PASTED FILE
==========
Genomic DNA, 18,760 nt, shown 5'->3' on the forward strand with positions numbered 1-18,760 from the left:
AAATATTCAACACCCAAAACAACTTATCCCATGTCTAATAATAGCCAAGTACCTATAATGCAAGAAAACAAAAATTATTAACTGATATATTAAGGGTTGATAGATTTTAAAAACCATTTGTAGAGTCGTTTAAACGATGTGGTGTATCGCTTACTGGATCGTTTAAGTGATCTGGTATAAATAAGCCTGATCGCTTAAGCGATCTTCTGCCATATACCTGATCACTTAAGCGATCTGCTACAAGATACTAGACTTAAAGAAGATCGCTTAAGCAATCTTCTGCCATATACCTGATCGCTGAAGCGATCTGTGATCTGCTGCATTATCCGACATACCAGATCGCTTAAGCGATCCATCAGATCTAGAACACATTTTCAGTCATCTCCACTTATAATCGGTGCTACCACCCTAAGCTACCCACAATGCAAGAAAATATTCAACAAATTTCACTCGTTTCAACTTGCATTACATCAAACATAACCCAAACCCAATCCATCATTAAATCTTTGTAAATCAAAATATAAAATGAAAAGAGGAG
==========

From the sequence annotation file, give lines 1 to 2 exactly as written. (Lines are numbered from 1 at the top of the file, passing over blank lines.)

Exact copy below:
Genomic DNA, 18,760 nt, shown 5'->3' on the forward strand with positions numbered 1-18,760 from the left:
AAATATTCAACACCCAAAACAACTTATCCCATGTCTAATAATAGCCAAGTACCTATAATGCAAGAAAACAAAAATTATTAACTGATATATTAAGGGTTGATAGATTTTAAAAACCATTTGTAGAGTCGTTTAAACGATGTGGTGTATCGCTTACTGGATCGTTTAAGTGATCTGGTATAAATAAGCCTGATCGCTTAAGCGATCTTCTGCCATATACCTGATCACTTAAGCGATCTGCTACAAGATACTAGACTTAAAGAAGATCGCTTAAGCAATCTTCTGCCATATACCTGATCGCTGAAGCGATCTGTGATCTGCTGCATTATCCGACATACCAGATCGCTTAAGCGATCCATCAGATCTAGAACACATTTTCAGTCATCTCCACTTATAATCGGTGCTACCACCCTAAGCTACCCACAATGCAAGAAAATATTCAACAAATTTCACTCGTTTCAACTTGCATTACATCAAACATAACCCAAACCCAATCCATCATTAAATCTTTGTAAATCAAAATATAAAATGAAAAGAGGAG